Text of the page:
Orlando Pirates assistant coach Rulani Mokwena: How I turned around the fortunes of Bafana Bafana striker Percy Tau

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The South African trainer, who has worked with astute local coaches Steve Komphela and Pitso Mosimane, revealed how he handles criticism

Orlando Pirates assistant coach Rulani Mokwena says he has developed a thick skin to wade off criticism.

The controversial tactician made headlines last month after he indicated that Bucs rivals Kaizer Chiefs were missing their former head coach Steve Komphela.

“If you want to be a great coach, you must be a life-long student of the beautiful game or any other sporting code," Mokwena said on Alex News

Many felt that the highly-rated local trainer was undermining current Amakhosi coach Giovanni Solinas and he came under scrutiny. 

"You should read and know and understand the latest trends in that sport and be able to keep abreast of issues," he continued.

“You must at all times align yourself with the [soccer] giants before you, as they are the walking encyclopedias of the sport but most importantly, develop a thick skin to wade off criticism and a soft heart to accept the criticism and use the good points," he added.

Mokwena joined Bucs prior to the start of the 2017/18 season having helped Mamelodi Sundowns win the Caf Champions League and PSL titles as an assistant coach.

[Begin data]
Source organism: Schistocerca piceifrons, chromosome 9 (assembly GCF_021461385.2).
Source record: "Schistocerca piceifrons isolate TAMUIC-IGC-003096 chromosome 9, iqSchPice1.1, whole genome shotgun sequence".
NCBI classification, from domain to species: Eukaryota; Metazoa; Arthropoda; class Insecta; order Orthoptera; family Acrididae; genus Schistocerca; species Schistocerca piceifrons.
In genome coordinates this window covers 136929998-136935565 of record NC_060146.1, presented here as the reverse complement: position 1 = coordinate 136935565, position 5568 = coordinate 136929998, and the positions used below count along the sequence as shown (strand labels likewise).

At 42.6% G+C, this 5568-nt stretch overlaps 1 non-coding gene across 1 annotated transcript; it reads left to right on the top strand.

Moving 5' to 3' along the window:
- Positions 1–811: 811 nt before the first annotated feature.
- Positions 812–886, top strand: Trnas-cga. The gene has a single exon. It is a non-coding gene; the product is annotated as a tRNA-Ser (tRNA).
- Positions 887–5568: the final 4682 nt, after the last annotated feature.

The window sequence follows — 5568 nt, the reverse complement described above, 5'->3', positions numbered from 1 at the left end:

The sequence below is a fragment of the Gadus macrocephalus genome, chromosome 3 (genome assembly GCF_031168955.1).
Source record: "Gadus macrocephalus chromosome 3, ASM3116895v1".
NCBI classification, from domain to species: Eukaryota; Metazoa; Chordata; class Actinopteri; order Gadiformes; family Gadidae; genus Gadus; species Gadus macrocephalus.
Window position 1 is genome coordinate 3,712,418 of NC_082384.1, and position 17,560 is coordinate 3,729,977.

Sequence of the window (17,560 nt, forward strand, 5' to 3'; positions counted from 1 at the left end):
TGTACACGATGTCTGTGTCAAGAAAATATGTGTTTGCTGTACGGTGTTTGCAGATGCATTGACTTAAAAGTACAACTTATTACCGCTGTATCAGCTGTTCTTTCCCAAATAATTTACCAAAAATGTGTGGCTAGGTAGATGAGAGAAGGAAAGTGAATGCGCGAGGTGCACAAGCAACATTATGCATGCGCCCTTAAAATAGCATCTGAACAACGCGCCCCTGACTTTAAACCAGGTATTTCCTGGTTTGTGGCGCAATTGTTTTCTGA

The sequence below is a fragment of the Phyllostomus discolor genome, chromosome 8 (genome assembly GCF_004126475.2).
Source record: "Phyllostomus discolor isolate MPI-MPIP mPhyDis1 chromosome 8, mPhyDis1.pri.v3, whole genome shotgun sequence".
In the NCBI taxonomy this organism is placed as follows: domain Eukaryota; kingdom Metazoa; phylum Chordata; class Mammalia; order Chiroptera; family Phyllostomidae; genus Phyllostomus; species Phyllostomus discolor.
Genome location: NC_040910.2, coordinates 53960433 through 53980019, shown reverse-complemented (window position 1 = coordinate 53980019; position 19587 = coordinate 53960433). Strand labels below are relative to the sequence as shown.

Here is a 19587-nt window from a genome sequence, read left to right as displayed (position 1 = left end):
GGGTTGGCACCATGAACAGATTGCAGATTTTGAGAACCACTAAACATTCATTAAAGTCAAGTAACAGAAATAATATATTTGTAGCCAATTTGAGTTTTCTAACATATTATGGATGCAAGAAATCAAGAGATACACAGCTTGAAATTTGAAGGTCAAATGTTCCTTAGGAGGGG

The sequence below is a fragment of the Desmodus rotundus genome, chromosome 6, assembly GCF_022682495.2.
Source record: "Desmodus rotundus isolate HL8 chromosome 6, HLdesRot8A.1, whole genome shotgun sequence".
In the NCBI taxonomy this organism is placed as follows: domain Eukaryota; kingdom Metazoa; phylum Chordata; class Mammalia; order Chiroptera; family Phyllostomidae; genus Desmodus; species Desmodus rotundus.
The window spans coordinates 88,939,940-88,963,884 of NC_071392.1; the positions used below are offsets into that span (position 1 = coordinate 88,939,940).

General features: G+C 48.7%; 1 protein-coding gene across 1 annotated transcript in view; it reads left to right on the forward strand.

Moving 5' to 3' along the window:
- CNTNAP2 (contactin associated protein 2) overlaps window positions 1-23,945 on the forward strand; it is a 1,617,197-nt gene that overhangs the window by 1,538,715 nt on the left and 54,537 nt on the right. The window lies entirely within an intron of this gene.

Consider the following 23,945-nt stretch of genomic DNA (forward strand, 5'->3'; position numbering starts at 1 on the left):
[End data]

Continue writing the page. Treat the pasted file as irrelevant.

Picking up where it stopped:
The former Platinum Stars assistant coach played an important role in helping Percy Tau establish himself as one of South Africa's best players during his stay with Sundowns. 

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“I had built such an amazing relationship with the mother of Percy such that whenever something went wrong at home, she would pick up the phone and tell me, ‘coach your boy is naughty again’," he revealed.

Tau inspired Sundowns to the 2017/18 PSL title and he was then sold to English Premier League (EPL) side Brighton and Hove Albion, who have since loaned him out to Belgian First Division B outfit Royale Union Saint-Gilloise.

"This is what it means to be a coach. Parents must trust you with their kids and the kids will eventually trust you too," he concluded.

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